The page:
What’s Missing

I have my last writing class tomorrow and I have enjoyed it tremendously. While I’m sorry it’s over, part of me is relieved. Taking this class while getting radiation and physical therapy was a bit ambitious of me. Even though it only took place once a week, it was a bit too tiring for me but I have no regrets.

I wrote about experiences and people in my life like my childhood, my Dad and Grandma. Each story helped me to gain insight into areas of my life that I have not visited in a very long time. I love to write, for me, writing is a cathartic experience that helps me to sort out my thoughts and feelings.

The class helped me to get in touch with feelings and memories that I haven’t addressed in a long time. For instance, we were instructed to find a picture of ourselves from around the age of six to eight years old. We were to look at ourselves as children and then write about what is missing. I found a picture of myself from the second grade and as I looked at the young, naive version of myself, the memories came flooding back.

I forgot about how much I hated my catholic school uniform or how Mom would pick Susie and I up while warm freshly baked cookies were waiting for us at home.

As I looked back at myself as a child I noticed how happy and carefree I looked. There were no signs of anxiety, stress, pain or sadness. Those were the traits that were missing only to show up a bit later on in life. This assignment forced me to really go back in time and look at things as an adult, from what used to be a child’s perspective.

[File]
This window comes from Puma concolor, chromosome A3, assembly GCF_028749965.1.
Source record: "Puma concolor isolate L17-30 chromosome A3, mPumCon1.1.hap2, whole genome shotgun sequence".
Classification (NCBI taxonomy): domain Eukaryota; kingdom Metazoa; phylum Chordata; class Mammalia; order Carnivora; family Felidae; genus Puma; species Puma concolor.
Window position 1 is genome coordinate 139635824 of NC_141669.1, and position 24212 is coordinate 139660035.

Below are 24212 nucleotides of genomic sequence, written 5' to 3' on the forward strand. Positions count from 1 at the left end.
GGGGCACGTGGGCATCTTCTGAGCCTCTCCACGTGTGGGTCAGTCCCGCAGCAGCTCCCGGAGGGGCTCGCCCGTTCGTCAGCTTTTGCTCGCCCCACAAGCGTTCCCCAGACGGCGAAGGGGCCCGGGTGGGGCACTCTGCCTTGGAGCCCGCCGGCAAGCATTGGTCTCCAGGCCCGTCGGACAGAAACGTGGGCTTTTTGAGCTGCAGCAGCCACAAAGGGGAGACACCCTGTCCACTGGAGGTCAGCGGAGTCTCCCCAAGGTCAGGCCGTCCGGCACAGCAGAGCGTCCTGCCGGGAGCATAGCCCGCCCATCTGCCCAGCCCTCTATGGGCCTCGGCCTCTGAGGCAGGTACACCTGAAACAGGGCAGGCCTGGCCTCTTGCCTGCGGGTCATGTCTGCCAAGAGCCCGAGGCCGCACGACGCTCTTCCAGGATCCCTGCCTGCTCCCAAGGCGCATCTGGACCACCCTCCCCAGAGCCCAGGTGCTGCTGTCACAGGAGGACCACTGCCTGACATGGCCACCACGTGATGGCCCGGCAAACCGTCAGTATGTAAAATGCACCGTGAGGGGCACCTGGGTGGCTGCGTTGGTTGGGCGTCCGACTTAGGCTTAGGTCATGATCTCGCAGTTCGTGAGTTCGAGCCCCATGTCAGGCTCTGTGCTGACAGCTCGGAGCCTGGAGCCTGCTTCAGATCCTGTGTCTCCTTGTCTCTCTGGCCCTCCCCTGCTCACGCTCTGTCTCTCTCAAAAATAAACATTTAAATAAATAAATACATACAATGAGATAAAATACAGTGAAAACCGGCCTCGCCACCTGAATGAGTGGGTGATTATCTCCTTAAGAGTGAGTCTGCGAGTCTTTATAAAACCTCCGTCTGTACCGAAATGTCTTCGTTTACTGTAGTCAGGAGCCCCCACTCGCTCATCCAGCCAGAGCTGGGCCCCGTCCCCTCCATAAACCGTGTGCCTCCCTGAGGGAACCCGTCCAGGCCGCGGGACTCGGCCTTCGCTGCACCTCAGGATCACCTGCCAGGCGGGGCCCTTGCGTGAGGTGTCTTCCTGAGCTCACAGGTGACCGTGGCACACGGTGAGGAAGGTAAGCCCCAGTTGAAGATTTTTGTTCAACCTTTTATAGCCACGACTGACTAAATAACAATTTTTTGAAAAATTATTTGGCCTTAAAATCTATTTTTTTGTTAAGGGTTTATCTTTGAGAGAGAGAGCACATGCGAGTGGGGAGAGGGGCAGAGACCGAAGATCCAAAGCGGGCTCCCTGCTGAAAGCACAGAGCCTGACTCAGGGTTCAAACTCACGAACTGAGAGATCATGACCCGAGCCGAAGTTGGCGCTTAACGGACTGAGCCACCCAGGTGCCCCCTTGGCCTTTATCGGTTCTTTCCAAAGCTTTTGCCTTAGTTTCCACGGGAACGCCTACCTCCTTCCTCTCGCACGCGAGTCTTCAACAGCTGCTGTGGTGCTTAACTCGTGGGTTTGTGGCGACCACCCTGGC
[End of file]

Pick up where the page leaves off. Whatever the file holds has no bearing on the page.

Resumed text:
Unfortunately, as I got older, those negative traits developed. I used to think that if you worried about something, then maybe it won’t happen because you have already suffered from the experience. Sort of like paying your dues in advance but it really doesn’t make sense.

I now know that worrying isn’t going to prevent anything from happening. It’s not going to make it better so I decided that it’s ok to worry but when I worry, I take the worrisome thought and put it in an imaginary capsule inside of me. I imagine that it’s almost like a vitamin capsule filled with black powder because the worry is dark and it’s negative, but it’s contained.

The capsule is sealed and if I need to let it out a little, I can. But for now, I am choosing to keep it (the worrisome thought) in it’s container where it will not affect me so I can move on with a positive outlook.


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